1. Kenny says:

    I’m just back today from being on sabbatical (retirement preview) for 9 weeks and love this article. My focus for the next few years will be to do everything in my power to maximize the number of “go-go” years and minimize the “no-go” years. Obviously that means doing everything I can to financially prepare (save money, reduce footprint, eliminate debt) but that also means focus on health- avoid stress, eat very healthy, & move, move, move. The time is not far when I will slide into real retirement, and I look forward to it!

  2. Wm DeyErmand says:

    This is a great article. I like the comments too. Once a person thinks they know where they want to retire, they need to rent a place there and experience the culture and quality of life. Also check out the hospital in the area by State ratings. We have done this 3 times now, one was a complete fail. Not enough to do to keep us from “bumping” into each other. Staying healthy requires mental and physical activity and aging requires help from Senior amenities eventually. Check those out too. Taxes usually pays for these amenities so don’t be so willing to move to a Tax free state until you know what is provided by the local and State taxes for Seniors.

    • Dave Hughes says:

      Hi William,

      All good points. I especially like the point about taxes. How much you pay in taxes is only half of the equation; the other half is what services you get for those taxes.

      Arizona is a good case in point. We have low taxes here, but we are also among the lowest in the country for funding education (and many other things). I’ve never had kids, but I don’t want to live in a society with a lot of uneducated people. Plus, I have friends who are teachers and it breaks my heart to see how they struggle.

      • Wm DeyErmand says:

        I prefer where people care about the children’s educational needs too. The first sign of low taxes is a larger classroom of children. I would never live in Tennessee or Alabama because of this and other things that are not tax funded like emergency vehicles.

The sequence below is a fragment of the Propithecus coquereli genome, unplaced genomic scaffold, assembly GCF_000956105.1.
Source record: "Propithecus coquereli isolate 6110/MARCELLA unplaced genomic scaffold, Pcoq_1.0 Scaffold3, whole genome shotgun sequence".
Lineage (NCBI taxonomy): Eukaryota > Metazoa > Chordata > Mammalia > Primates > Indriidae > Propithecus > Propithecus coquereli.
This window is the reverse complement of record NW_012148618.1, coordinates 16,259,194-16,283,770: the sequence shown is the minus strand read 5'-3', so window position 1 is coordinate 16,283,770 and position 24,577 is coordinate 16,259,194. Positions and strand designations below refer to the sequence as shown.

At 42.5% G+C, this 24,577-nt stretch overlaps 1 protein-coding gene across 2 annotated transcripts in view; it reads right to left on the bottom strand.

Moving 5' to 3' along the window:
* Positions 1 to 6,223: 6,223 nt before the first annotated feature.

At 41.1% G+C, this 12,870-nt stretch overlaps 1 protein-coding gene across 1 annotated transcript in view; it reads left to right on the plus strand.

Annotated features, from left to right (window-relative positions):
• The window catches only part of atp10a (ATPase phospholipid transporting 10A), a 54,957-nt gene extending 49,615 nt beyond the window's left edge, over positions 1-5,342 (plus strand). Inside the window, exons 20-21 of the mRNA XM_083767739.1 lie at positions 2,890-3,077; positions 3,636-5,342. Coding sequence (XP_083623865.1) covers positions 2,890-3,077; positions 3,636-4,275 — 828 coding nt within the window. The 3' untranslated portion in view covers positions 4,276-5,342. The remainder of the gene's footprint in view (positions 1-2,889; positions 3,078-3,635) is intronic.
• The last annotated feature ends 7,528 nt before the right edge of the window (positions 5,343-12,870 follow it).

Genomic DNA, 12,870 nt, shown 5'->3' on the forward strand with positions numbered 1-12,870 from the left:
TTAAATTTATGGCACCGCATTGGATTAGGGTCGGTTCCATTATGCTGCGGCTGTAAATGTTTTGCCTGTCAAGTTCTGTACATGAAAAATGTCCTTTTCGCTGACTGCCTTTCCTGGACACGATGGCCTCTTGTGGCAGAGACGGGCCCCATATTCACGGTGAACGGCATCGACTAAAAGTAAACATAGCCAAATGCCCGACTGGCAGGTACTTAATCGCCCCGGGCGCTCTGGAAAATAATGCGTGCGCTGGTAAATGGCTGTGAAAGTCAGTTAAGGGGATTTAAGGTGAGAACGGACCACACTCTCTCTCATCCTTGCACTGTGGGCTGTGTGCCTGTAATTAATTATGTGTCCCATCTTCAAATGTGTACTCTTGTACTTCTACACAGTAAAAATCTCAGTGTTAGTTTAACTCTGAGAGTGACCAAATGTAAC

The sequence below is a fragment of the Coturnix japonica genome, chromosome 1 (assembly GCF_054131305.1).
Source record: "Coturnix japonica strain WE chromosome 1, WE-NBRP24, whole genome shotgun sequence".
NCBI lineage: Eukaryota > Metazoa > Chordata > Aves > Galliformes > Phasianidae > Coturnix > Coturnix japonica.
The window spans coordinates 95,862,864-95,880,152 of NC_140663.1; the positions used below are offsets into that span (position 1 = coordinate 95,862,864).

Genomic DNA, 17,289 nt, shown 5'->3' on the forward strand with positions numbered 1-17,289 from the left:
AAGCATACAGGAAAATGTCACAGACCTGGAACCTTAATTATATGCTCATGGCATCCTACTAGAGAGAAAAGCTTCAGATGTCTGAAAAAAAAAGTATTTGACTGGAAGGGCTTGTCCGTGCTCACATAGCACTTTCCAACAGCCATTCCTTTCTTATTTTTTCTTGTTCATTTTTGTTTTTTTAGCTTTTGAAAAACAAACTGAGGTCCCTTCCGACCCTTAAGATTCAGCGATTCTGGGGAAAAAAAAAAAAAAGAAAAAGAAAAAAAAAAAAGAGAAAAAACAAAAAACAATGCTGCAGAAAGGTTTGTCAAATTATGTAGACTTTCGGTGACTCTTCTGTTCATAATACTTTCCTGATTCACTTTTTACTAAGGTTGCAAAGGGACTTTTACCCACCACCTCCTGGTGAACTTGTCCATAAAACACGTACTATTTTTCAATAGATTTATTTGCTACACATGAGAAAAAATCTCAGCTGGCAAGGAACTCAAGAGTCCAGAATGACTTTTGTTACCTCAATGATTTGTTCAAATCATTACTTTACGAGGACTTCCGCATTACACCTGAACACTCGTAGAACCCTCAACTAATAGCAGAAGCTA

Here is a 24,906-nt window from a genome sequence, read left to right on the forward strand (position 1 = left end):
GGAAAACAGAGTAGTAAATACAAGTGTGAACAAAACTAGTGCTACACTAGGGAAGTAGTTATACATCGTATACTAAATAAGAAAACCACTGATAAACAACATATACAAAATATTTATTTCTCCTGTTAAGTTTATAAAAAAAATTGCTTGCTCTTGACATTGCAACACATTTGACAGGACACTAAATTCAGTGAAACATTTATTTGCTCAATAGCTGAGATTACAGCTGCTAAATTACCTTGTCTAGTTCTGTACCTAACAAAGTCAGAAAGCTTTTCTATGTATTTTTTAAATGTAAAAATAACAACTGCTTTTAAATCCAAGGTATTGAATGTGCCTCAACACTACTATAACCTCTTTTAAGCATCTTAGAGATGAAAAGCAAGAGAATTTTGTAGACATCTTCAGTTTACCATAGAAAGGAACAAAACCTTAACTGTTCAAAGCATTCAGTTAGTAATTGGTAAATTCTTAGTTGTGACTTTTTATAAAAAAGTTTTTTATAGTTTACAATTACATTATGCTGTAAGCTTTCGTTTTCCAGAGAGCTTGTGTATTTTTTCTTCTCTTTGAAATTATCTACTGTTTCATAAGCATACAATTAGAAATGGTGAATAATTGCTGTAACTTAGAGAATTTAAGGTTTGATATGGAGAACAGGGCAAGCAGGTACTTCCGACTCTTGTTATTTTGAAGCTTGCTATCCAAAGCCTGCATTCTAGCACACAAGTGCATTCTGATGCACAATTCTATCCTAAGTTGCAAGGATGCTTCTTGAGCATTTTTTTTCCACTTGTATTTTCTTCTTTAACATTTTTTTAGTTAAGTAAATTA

3. Laura says:

    Thanks for another great article. I love your perspectives retirement. I am hoping to stay active with my husband gardening, doing yoga and much walking so I will be able to stay healthier as long as possible. Looking forward to my retirement in a few years. On my 3rd and final sabbatical now so I am getting to practice!

  4. Simone says:

    Health is such a blessing! I am newly retired, every day is an adventure but for some of my older friends health is seriously curtailing what they can do. I am therefore thankful for good health and hope to enjoy it as long as I can. This article is a needed reminder that my stage of retirement cannot last forever.

    • Dave Hughes says:

      Thanks, Simone. Thinking about how my health will change during various phases of my retirement has allowed me to realize that I don’t have to do everything that I hope to do during my retirement right away. Of course, we never know how many days we’ll have left, but now I am better able to prioritize what I should do sooner above what I will still be able to do later.

  5. This post is really motivational, especially for those who dread retirement. It will help people who want to get more from life after retirement. I liked the way you have described the different phases of retirement.